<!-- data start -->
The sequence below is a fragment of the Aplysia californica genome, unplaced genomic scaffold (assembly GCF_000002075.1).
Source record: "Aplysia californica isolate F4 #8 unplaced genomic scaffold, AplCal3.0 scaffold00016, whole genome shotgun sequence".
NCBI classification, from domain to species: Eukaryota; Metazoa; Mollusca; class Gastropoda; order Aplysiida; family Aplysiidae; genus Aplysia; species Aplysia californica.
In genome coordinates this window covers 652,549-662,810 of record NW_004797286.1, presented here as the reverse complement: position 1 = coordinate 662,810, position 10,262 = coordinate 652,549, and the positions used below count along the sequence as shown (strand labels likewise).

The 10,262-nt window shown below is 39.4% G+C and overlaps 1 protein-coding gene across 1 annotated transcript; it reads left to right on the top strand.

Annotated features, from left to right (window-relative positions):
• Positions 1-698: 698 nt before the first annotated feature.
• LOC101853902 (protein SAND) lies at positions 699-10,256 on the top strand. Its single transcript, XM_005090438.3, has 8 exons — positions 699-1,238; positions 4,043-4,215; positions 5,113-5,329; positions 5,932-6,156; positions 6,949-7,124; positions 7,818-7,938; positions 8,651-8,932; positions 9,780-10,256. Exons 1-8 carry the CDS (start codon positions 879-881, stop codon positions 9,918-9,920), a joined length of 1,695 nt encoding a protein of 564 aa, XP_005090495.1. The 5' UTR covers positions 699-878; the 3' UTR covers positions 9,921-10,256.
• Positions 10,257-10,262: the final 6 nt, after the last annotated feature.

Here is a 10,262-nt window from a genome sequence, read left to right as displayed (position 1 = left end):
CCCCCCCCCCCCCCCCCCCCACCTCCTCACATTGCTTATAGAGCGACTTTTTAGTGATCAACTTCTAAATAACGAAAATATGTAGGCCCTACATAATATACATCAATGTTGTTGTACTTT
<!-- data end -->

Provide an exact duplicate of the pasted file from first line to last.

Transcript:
The sequence below is a fragment of the Aplysia californica genome, unplaced genomic scaffold (assembly GCF_000002075.1).
Source record: "Aplysia californica isolate F4 #8 unplaced genomic scaffold, AplCal3.0 scaffold00016, whole genome shotgun sequence".
NCBI classification, from domain to species: Eukaryota; Metazoa; Mollusca; class Gastropoda; order Aplysiida; family Aplysiidae; genus Aplysia; species Aplysia californica.
In genome coordinates this window covers 652,549-662,810 of record NW_004797286.1, presented here as the reverse complement: position 1 = coordinate 662,810, position 10,262 = coordinate 652,549, and the positions used below count along the sequence as shown (strand labels likewise).

The 10,262-nt window shown below is 39.4% G+C and overlaps 1 protein-coding gene across 1 annotated transcript; it reads left to right on the top strand.

Annotated features, from left to right (window-relative positions):
• Positions 1-698: 698 nt before the first annotated feature.
• LOC101853902 (protein SAND) lies at positions 699-10,256 on the top strand. Its single transcript, XM_005090438.3, has 8 exons — positions 699-1,238; positions 4,043-4,215; positions 5,113-5,329; positions 5,932-6,156; positions 6,949-7,124; positions 7,818-7,938; positions 8,651-8,932; positions 9,780-10,256. Exons 1-8 carry the CDS (start codon positions 879-881, stop codon positions 9,918-9,920), a joined length of 1,695 nt encoding a protein of 564 aa, XP_005090495.1. The 5' UTR covers positions 699-878; the 3' UTR covers positions 9,921-10,256.
• Positions 10,257-10,262: the final 6 nt, after the last annotated feature.

Here is a 10,262-nt window from a genome sequence, read left to right as displayed (position 1 = left end):
CCCCCCCCCCCCCCCCCCCCACCTCCTCACATTGCTTATAGAGCGACTTTTTAGTGATCAACTTCTAAATAACGAAAATATGTAGGCCCTACATAATATACATCAATGTTGTTGTACTTT